Martin Heidegger is a world-famous and very influential philosopher. He was also a dedicated Nazi.
Eighty years ago, Adolph Hitler became Chancellor of Germany and the Nazis took power. Beginning in March 1933, following the Reichstag arson, new laws gave Hitler police powers over every facet of German private and public life.
That same March, Martin Heidegger, Germany’s most famous living philosopher, joined the Nazi Party. His life and his thought, which was extremely influential in his time and long after, brings us face to face with the ever-perplexing question of the connection between what a public intellectual or artist creates and his or her actions, especially in the realm of politics. Heidegger, as it turns outs, is a particularly difficult case in the long history of brilliant bigots.
In May, he was appointed rector of Freiburg University. During his year in office, he enthusiastically supported the regime. At his induction, he had the “Horst Wessel Song” — the Nazi anthem — printed on the program and sung by the assembly. He raised the Hitler salute at his lectures and he sometimes wore a brownshirt uniform.
As rector, Heidegger was charged with enforcing the Nazi civil service law, which was pointedly anti-Jewish, expelling and excluding Jews from government service and, therefore, from teaching in the universities. Heidegger observed the law with rigor: excluding Jewish students and terminating Jewish professors. Among the suspended professors was Heidegger’s mentor, the philosopher Edmund Husserl, whose efforts had secured Heidegger his teaching position. Heidegger severed all connection with his longtime champion.
In the 1920s, Heidegger had been a highly regarded lecturer with a dedicated following of brilliant graduate students. In 1928, his book, Being and Time, made him famous (his dedication of the book to Husserl was removed from later editions). During that period, Heidegger had four students especially notable for important contributions to postwar social, political and philosophical thought: Hannah Arendt, Karl Lowith, Hans Jonas and Herbert Marcuse.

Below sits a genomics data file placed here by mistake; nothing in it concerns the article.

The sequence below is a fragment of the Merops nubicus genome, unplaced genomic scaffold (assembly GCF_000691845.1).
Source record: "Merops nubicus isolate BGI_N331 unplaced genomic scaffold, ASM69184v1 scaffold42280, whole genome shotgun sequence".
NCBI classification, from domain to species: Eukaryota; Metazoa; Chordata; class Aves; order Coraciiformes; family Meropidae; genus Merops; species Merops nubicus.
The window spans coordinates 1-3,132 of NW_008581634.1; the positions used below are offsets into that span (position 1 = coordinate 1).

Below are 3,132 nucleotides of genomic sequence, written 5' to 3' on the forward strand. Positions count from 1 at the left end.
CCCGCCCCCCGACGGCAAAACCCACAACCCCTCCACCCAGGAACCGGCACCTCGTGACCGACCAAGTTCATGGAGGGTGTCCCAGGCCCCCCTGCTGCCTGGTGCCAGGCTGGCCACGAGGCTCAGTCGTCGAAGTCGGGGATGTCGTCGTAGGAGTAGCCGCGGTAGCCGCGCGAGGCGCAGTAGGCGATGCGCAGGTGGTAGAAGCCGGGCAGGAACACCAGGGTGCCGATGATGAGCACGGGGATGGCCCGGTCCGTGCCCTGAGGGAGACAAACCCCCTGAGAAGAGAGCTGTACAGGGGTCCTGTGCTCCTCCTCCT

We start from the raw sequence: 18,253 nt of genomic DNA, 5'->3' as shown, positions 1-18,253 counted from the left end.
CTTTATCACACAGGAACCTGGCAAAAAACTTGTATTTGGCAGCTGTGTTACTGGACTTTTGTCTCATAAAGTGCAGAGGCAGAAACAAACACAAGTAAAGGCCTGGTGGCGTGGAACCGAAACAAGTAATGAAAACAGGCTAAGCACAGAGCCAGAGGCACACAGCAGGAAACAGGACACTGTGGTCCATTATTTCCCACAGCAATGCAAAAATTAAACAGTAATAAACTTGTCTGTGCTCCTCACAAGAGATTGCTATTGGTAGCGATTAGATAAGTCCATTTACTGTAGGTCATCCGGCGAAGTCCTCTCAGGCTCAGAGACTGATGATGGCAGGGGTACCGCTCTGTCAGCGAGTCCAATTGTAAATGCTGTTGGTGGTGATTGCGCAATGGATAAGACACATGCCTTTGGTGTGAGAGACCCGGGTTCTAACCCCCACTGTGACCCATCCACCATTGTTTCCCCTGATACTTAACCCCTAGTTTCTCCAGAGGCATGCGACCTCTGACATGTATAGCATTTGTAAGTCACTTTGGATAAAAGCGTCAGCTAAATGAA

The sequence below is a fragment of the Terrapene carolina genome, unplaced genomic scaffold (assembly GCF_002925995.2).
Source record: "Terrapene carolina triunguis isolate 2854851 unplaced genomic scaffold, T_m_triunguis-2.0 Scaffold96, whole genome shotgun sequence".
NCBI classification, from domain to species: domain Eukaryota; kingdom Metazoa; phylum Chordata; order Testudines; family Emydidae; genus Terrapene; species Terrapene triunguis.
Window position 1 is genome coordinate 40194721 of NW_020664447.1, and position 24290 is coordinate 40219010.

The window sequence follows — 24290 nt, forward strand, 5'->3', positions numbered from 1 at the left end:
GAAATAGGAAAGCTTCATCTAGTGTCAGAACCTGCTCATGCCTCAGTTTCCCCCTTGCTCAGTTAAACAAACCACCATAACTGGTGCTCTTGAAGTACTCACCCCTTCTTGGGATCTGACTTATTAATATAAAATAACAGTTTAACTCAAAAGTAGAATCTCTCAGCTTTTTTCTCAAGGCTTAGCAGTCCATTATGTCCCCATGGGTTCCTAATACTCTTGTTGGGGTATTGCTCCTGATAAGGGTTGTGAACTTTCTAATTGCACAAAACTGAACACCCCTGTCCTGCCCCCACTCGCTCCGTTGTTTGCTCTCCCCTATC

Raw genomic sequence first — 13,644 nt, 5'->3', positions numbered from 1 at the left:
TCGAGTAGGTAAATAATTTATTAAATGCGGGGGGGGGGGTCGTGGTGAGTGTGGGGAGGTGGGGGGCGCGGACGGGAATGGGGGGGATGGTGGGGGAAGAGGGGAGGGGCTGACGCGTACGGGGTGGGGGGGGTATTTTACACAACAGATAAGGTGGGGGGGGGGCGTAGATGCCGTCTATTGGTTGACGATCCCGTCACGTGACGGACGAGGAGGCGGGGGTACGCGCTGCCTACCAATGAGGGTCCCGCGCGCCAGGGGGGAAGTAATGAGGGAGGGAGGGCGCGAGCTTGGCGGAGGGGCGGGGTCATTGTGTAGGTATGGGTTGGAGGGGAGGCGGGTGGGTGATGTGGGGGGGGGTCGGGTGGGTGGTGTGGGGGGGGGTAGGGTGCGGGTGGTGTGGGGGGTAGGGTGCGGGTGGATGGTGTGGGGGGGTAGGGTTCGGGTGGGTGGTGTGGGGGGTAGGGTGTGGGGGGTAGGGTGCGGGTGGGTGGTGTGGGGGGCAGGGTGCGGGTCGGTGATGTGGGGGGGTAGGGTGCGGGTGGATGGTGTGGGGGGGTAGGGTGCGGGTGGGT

Each was from a highly assimilated Jewish family. Each was deeply devoted to German intellectual thought. Each had his or her life upended by the Nazi takeover and left Germany before the war. Still, for each in different ways, Heidegger’s influence was the petrie dish in which ideas and themes fermented and evolved: The work of each is arguably a project to dissect or redirect his philosophy.
For all of them during productive lives as thinkers, the connection between Heidegger the charismatic philosopher-teacher and Heidegger the card-carrying Nazi was an unresolved, unresolvable puzzle.
Arendt, Heidegger’s student lover, was distinctly his best postwar advocate, helping to arrange the translation and publication of his work even as she critiqued the totalitarian state.
Heidegger’s critique of modernity and technology, his analysis of existence and alienation, and his call for individual authenticity in mass society still resonate across the humanities and social sciences.
But no analysis, however, can resolve the central dilemma Heidegger presents: It is the vexing question of the connection between creative work and the individual’s personal conduct, especially in the political realm. It becomes most difficult when prejudice is embedded in the work. How, then, are we to judge the creator and the creation?
T. S. Eliot’s distaste for Jews is evident in his letters and is a bit more subtle in his poems. Wagner hated Jews. Hitler loved Wagner’s music, but, in and of itself, there is nothing anti-Semitic in the work.
Whether the expression of ideas and political engagement are separate categories or inextricably linked is an inexhaustible argument. The problem is complicated by efforts to extract the creator’s intentions from the creation. We may be offended by the character of Shylock, Wagner’s vocal anti-Semitism and Eliot’s prejudice but can still appreciate, even love, the creative power and beauty in evidence.
However, Heidegger’s example demonstrates a functional difference between giving offense and doing harm. In 1936, Heidegger told Lowith that the philosophy of Being and Time was the “basis of his political engagement.” The postwar commission that barred Heidegger from teaching concluded that his reputation helped make National Socialism legitimate for educated Germans. Bluntly put, Heidegger’s celebrity, inseparable from his ideas and his creative power, was wholeheartedly put in service to radical evil.
For us today, while the influence of Heidegger’s thought persists, persistence carries a lesson. It reminds us that the history of big ideas in action is littered with charred cities and millions of dead. We descendants of Europe’s Jews know this all too well. So, perhaps, one way to judge ideas is when action in their name makes us ashamed to belong to a species capable of such horror.
Jay M. Starr is a lawyer and former chairman of the Board of Governors of Gratz College.